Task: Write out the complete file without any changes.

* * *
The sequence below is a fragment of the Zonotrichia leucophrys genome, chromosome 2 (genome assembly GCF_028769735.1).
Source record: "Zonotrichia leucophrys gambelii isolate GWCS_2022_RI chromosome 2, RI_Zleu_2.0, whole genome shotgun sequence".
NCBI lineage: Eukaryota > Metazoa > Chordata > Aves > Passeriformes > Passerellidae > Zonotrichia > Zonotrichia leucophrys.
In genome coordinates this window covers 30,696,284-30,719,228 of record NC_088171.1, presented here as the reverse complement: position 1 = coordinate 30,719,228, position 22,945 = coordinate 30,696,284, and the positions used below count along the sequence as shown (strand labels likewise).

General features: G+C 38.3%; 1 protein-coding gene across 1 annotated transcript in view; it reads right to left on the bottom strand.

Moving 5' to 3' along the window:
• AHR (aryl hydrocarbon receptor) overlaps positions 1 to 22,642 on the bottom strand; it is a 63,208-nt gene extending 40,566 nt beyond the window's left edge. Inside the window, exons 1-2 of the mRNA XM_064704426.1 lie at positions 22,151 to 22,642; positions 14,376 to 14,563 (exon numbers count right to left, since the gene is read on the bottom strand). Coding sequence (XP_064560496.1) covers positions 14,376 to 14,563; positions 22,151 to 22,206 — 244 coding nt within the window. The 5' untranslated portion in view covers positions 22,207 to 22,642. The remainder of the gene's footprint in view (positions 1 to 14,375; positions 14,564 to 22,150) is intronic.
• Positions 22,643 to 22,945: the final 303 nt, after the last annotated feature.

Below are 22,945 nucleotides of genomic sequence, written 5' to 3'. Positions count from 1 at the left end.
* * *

The sequence below is a fragment of the Zonotrichia leucophrys genome, chromosome 2 (genome assembly GCF_028769735.1).
Source record: "Zonotrichia leucophrys gambelii isolate GWCS_2022_RI chromosome 2, RI_Zleu_2.0, whole genome shotgun sequence".
NCBI lineage: Eukaryota > Metazoa > Chordata > Aves > Passeriformes > Passerellidae > Zonotrichia > Zonotrichia leucophrys.
In genome coordinates this window covers 30,696,284-30,719,228 of record NC_088171.1, presented here as the reverse complement: position 1 = coordinate 30,719,228, position 22,945 = coordinate 30,696,284, and the positions used below count along the sequence as shown (strand labels likewise).

General features: G+C 38.3%; 1 protein-coding gene across 1 annotated transcript in view; it reads right to left on the bottom strand.

Moving 5' to 3' along the window:
• AHR (aryl hydrocarbon receptor) overlaps positions 1 to 22,642 on the bottom strand; it is a 63,208-nt gene extending 40,566 nt beyond the window's left edge. Inside the window, exons 1-2 of the mRNA XM_064704426.1 lie at positions 22,151 to 22,642; positions 14,376 to 14,563 (exon numbers count right to left, since the gene is read on the bottom strand). Coding sequence (XP_064560496.1) covers positions 14,376 to 14,563; positions 22,151 to 22,206 — 244 coding nt within the window. The 5' untranslated portion in view covers positions 22,207 to 22,642. The remainder of the gene's footprint in view (positions 1 to 14,375; positions 14,564 to 22,150) is intronic.
• Positions 22,643 to 22,945: the final 303 nt, after the last annotated feature.

Below are 22,945 nucleotides of genomic sequence, written 5' to 3'. Positions count from 1 at the left end.